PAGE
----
FINALS.

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It’s finals week.

This morning I walked into my classroom, where a few of my classmates had gathered together to study.

“Have you done your interview yet?” I was asked. (In this program we do finals in the form of 2 30-minute, one-on-one interviews with our professor, covering the information we learned over the semester and tracing themes throughout history.) I replied that I had not yet. Mine would be in half an hour.

“Can I pray for you?” one of my classmates asked me.

“Sure!” I said, not having expected the pleasure of getting to be prayed for. Aww. (The others had probably prayed for one another earlier, and I had missed it.)

She started praying, and in a second the others were all around me praying too—for clarity and the ability to recall everything I’d studied… You guys. My class is so sweet. I felt so blessed.

Then I tried to hurriedly intake as much information as I possibly could until 8:30.

/ / /

8:30 came.

I saw one of my good friends. She gave me a hug. “How do you feel?”

“I don’t know,” I responded with a nervous laugh. I did not feel ready for this.

“I’ll be praying for you!” she said.

“Thanks!”

I walked into one of the classrooms and sat down with my professor. He opened with prayer, then we started.

“Over the year, we’ve studied the development in history of the relationship between faith and reason. Can you tell me about any themes we’ve studied this semester regarding faith and reason?”

I racked my brain. I knew I had made a long list of such themes in preparation for this interview, but I could not for the life of me think of the first theme on that list. An uncomfortable silence ensued. I looked down at the plastic table-top—white, with little black flecks in it, like vanilla ice cream—and tried to think.

Aha. Pascal.

Pascal was the first person I could think of, though I knew he was not the first contributor to the “faith vs. reason” developments since the 1500s. But I started with him.

Pascal had a positive attitude toward reason, but knew the fallibility of man’s reason…oh wait. Before that was Descartes—”I think, therefore I am”… AHA—he introduced the “subjective turn”: reasoning starting with MAN as opposed to starting with God. (Why, Pascal.) He also had his cosmological argument (cause & effect) for the existence of God, which was that an imperfect being cannot think of a truly perfect Being. In other words, he said that an imperfect cause cannot create a perfect effect—therefore God must be something existing outside of a person’s imagination; being most perfect, He must exist. (#Anselm)  THEN there was Pascal. “Man is a thinking reed”—Pascal had a high view of human reason, but he knew that humans are fallible, therefore reason is fallible. “The heart has reasons of which reason knows nothing.” He held that God can only be truly known by the heart, not simply by reason ALONE… (paraphrased summary of thought process)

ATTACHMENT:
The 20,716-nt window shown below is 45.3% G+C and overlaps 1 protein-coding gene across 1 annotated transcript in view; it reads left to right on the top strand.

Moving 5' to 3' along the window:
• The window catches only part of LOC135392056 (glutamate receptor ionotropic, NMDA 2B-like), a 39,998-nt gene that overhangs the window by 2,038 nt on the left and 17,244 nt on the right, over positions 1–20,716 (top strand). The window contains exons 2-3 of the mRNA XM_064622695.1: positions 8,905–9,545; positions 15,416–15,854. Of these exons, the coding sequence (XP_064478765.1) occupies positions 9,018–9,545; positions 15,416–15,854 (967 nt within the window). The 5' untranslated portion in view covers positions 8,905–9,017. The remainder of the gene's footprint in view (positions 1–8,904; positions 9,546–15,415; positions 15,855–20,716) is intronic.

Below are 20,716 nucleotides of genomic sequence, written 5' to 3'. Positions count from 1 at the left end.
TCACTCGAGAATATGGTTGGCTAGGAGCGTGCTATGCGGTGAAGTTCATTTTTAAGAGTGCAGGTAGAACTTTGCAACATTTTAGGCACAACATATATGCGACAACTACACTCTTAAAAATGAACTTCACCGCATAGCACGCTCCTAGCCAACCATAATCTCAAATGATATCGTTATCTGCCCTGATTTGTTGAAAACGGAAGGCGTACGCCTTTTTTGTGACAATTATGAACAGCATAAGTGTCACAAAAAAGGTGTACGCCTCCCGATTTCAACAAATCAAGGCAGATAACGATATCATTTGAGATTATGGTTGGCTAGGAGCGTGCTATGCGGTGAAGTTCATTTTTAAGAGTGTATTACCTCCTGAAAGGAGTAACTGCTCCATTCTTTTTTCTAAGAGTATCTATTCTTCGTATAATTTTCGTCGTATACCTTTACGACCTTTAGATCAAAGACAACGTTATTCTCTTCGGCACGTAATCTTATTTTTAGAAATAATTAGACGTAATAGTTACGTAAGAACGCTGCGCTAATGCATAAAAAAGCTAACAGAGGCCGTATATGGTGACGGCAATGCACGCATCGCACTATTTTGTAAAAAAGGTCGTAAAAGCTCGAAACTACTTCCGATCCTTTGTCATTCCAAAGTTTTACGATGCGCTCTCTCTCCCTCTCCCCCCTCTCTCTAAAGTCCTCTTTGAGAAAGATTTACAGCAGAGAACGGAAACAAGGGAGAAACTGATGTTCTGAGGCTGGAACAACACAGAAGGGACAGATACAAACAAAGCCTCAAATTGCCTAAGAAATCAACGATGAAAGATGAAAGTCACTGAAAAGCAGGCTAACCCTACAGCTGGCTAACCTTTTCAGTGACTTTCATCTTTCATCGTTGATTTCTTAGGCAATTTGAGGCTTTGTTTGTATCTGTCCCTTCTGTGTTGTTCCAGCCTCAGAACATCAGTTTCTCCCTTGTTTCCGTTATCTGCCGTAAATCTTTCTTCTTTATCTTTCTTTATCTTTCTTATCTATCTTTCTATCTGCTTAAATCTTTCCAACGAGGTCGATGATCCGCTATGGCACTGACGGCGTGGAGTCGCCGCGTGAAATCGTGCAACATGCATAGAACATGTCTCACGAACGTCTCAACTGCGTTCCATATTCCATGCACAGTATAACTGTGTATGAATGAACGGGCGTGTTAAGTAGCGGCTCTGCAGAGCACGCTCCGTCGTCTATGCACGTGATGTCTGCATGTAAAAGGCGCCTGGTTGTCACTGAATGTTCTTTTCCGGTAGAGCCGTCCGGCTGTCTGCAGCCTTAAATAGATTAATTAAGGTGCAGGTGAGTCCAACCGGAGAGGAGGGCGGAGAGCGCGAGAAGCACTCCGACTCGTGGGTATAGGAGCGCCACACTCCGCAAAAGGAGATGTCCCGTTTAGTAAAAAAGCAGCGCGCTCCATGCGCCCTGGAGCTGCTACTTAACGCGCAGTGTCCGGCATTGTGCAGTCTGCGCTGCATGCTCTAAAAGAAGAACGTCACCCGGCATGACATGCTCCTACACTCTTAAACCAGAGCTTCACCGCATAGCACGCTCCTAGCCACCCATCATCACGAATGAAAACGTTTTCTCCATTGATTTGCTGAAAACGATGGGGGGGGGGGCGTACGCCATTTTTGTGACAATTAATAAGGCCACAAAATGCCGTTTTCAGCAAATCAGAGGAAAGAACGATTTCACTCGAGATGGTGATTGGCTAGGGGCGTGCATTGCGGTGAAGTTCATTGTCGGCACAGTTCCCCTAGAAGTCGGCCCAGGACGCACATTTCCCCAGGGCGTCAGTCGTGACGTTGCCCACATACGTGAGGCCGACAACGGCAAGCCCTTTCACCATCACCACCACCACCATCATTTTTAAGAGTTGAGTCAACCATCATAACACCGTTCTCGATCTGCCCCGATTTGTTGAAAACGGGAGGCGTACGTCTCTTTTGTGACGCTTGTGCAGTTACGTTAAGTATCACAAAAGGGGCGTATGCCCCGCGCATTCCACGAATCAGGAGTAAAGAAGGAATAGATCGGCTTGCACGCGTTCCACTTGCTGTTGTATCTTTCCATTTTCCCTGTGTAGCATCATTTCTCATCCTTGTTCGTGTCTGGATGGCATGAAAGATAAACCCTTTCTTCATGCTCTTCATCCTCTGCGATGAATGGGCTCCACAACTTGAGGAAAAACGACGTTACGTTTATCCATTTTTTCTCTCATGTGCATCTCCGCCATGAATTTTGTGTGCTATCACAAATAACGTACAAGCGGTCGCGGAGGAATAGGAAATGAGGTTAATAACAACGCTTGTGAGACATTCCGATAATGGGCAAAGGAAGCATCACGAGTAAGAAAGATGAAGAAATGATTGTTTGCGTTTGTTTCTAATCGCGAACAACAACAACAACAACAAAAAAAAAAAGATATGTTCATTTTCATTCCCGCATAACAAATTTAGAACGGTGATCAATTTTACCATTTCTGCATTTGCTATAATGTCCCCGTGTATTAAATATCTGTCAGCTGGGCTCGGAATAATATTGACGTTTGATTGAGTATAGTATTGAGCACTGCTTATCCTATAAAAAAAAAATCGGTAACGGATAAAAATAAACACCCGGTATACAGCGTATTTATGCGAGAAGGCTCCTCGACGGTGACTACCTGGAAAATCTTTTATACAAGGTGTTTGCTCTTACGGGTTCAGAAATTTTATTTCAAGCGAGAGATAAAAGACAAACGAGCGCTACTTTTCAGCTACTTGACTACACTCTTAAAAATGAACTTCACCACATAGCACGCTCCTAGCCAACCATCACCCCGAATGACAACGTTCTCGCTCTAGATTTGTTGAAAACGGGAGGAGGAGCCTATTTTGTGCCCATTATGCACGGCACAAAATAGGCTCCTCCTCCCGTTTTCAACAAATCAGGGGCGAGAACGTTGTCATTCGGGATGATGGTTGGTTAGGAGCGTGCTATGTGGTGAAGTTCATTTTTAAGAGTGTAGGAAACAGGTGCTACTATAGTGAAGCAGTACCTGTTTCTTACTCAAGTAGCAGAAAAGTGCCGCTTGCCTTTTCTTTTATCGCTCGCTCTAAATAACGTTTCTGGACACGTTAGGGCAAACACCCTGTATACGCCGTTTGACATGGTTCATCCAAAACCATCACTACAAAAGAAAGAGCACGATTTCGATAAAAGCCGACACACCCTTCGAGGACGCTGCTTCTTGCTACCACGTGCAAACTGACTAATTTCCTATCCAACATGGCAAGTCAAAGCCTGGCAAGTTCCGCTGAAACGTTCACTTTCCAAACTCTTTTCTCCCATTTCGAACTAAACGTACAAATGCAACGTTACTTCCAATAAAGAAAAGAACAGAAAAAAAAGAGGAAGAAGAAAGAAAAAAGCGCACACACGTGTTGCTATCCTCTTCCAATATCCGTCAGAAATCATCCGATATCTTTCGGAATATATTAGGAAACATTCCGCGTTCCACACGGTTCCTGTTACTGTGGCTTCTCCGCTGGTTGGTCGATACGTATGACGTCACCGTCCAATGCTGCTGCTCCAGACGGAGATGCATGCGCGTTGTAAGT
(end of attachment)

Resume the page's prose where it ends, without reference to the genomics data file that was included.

I went on, until I had said as much as I could recall. “I think that’s all I’ve got,” I at last said.

We moved on to other topics.

…”Well, it’s 9:00, so we have to stop.” he said after a while. “Thank you!”

I thanked him and left. One interview down. I did not know whether I’d done well or not.

“Madeline! How did it go?” a few classmates asked excitedly.

“I don’t know,” I replied. “I think it went alright…”

I went back to the classroom and checked my email. What, a grade back already? That was quick. It’s probably just a C, I told myself. I was not expecting anything good. I always had gotten Cs on my interviews.

Not this time— this time it was higher than a C. Wow, how unexpected! I was beaming. Praise the LORD! He had heard those prayers. Somehow, though I felt like there were many questions that I answered with “I don’t know”, and many awkward silences, and many times where I felt like I could not properly communicate what I was thinking, the LORD had given me the grace of a good grade.

One down. One more to go.

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